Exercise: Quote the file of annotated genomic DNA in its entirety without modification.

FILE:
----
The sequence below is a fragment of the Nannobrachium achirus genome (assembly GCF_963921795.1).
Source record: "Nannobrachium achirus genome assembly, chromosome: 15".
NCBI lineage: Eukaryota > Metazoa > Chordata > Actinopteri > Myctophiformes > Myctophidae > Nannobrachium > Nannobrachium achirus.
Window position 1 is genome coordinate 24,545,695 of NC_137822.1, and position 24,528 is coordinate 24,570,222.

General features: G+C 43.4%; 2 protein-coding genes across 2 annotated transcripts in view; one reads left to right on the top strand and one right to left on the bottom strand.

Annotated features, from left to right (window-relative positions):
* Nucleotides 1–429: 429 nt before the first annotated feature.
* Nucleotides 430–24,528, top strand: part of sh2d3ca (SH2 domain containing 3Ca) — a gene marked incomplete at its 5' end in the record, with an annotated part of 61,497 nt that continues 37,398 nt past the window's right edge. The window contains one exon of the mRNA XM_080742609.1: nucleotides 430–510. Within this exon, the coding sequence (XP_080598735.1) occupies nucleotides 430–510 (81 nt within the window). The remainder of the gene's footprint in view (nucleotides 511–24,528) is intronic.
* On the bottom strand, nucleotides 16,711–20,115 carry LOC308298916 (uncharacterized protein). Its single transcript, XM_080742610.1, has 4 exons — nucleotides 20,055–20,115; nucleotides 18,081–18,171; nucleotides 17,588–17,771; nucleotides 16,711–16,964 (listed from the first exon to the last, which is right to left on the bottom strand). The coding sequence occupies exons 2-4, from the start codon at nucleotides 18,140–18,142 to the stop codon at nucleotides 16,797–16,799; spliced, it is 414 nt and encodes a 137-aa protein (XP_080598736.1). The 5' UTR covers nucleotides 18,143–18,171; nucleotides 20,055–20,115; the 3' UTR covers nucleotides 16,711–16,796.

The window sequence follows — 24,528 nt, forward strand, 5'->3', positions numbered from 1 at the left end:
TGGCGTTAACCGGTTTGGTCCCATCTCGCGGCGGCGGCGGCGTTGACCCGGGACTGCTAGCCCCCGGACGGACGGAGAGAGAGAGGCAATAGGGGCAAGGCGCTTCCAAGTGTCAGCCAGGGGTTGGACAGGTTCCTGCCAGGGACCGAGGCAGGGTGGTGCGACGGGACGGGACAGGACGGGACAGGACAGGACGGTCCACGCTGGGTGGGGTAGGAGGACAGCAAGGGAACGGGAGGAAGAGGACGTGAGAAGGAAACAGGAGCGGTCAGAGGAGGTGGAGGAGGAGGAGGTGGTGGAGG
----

The sequence below is a fragment of the Nannobrachium achirus genome (assembly GCF_963921795.1).
Source record: "Nannobrachium achirus genome assembly, chromosome: 15".
NCBI lineage: Eukaryota > Metazoa > Chordata > Actinopteri > Myctophiformes > Myctophidae > Nannobrachium > Nannobrachium achirus.
Window position 1 is genome coordinate 24,545,695 of NC_137822.1, and position 24,528 is coordinate 24,570,222.

General features: G+C 43.4%; 2 protein-coding genes across 2 annotated transcripts in view; one reads left to right on the top strand and one right to left on the bottom strand.

Annotated features, from left to right (window-relative positions):
* Nucleotides 1–429: 429 nt before the first annotated feature.
* Nucleotides 430–24,528, top strand: part of sh2d3ca (SH2 domain containing 3Ca) — a gene marked incomplete at its 5' end in the record, with an annotated part of 61,497 nt that continues 37,398 nt past the window's right edge. The window contains one exon of the mRNA XM_080742609.1: nucleotides 430–510. Within this exon, the coding sequence (XP_080598735.1) occupies nucleotides 430–510 (81 nt within the window). The remainder of the gene's footprint in view (nucleotides 511–24,528) is intronic.
* On the bottom strand, nucleotides 16,711–20,115 carry LOC308298916 (uncharacterized protein). Its single transcript, XM_080742610.1, has 4 exons — nucleotides 20,055–20,115; nucleotides 18,081–18,171; nucleotides 17,588–17,771; nucleotides 16,711–16,964 (listed from the first exon to the last, which is right to left on the bottom strand). The coding sequence occupies exons 2-4, from the start codon at nucleotides 18,140–18,142 to the stop codon at nucleotides 16,797–16,799; spliced, it is 414 nt and encodes a 137-aa protein (XP_080598736.1). The 5' UTR covers nucleotides 18,143–18,171; nucleotides 20,055–20,115; the 3' UTR covers nucleotides 16,711–16,796.

The window sequence follows — 24,528 nt, forward strand, 5'->3', positions numbered from 1 at the left end:
TGGCGTTAACCGGTTTGGTCCCATCTCGCGGCGGCGGCGGCGTTGACCCGGGACTGCTAGCCCCCGGACGGACGGAGAGAGAGAGGCAATAGGGGCAAGGCGCTTCCAAGTGTCAGCCAGGGGTTGGACAGGTTCCTGCCAGGGACCGAGGCAGGGTGGTGCGACGGGACGGGACAGGACGGGACAGGACAGGACGGTCCACGCTGGGTGGGGTAGGAGGACAGCAAGGGAACGGGAGGAAGAGGACGTGAGAAGGAAACAGGAGCGGTCAGAGGAGGTGGAGGAGGAGGAGGTGGTGGAGG